Zhapu

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Zhapu
Capture of Chapoo.jpg
A map of the Battle of Zhapu, showing the city's walls and harbor in the mid-19th century
Chinese 乍浦[1]
Postal Chapoo
Literal meaning Sudden Bank

Zhapu, formerly romanized as Chapoo or Chapu,[2] is a town in Pinghu County, Jiaxing Prefecture, Zhejiang Province, China.[3] It is located in the southeastern part of Pinghu and borders Haiyan County to its south and southeast. The town covers an area of 54.4 square kilometers and has a population of 54,000.

History[edit]

Zhapu is the site of a deepwater harbor on the northern shore of Hangzhou Bay, noted as a port since the Tang.[4] Under the Qing, an extensive canal network connected it to Hangzhou and turned it into the area's principal port.[2] Under the dynasty's restrictive trade policies, its merchants monopolized China's trade with Korea and Japan.[5]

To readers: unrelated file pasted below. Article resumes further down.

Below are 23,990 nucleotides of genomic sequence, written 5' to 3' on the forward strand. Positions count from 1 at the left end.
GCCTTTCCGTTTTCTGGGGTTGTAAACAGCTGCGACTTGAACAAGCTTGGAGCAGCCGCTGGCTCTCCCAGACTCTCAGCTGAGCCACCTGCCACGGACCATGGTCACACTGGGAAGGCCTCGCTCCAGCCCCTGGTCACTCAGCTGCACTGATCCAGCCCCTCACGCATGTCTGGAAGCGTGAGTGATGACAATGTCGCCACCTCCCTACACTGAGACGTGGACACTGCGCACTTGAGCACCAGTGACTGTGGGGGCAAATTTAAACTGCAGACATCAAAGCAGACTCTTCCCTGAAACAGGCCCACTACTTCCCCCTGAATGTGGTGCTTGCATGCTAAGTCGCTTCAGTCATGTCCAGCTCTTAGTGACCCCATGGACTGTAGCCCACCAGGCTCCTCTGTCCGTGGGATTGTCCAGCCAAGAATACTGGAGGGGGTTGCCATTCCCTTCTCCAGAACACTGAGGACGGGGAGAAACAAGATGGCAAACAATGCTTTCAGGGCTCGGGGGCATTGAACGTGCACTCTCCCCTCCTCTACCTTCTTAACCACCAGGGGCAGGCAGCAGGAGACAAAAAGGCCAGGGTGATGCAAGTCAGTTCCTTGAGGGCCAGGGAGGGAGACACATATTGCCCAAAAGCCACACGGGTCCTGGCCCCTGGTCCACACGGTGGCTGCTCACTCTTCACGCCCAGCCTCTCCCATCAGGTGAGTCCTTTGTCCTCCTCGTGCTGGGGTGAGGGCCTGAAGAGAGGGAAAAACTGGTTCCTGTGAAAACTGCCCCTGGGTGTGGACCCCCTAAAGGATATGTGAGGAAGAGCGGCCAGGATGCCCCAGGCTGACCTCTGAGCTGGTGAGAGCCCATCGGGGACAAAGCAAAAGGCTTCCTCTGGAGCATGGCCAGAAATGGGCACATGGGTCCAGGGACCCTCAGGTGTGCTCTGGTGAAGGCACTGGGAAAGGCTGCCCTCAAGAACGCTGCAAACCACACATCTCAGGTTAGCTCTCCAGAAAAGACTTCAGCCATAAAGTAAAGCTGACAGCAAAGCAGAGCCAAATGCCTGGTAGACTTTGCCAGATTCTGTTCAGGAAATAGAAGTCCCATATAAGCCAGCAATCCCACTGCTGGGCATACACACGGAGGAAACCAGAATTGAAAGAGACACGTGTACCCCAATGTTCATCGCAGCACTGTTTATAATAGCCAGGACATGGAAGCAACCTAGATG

At the time of the First Opium War, Chapu was protected by an imperial army garrison[6] and a city wall with a circuit of about 5 miles (8.0 km).[2] The British captured the town on 18 May 1842 but abandoned it shortly thereafter.[2] By that time, the harbor had begun silting up and was only accessible to the lighter-draft British vessels.[7] It was omitted it from the treaty ports at the end of the war and declined in importance relative to nearby Shanghai and Ningbo.

By the early 20th century, its harbor had effectively silted up and the town became a backwater.[7]


Notes[edit]

  1. ^ "乍浦镇自然概况". Retrieved 24 July 2016. 
  2. ^ a b c d EB (1878).
  3. ^ "PingHu-China Archived October 9, 2010, at the Wayback Machine.". pinghu.gov.cn. Accessed 26 October 2010.
  4. ^ Crossley, Pamela Kyle (1991). Orphan Warriors: Three Manchu Generations and the End of the Qing World. Princeton University Press. p. 69. ISBN 0-691-00877-9.
  5. ^ Crossley, Pamela Kyle (1991). Orphan Warriors: Three Manchu Generations and the End of the Qing World. Princeton University Press. p. 69. ISBN 0-691-00877-9.
  6. ^ Cassel, Pär (2003), "Excavating Extraterritoriality: The "Judicial Sub-Prefect" as a Prototype for the Mixed Court in Shanghai", Late Imperial China, Vol. 24, No. 2, pp. 156–182 .
  7. ^ a b EB (1911).

References[edit]

Coordinates: 30°36′22″N 121°05′46″E / 30.606°N 121.096°E / 30.606; 121.096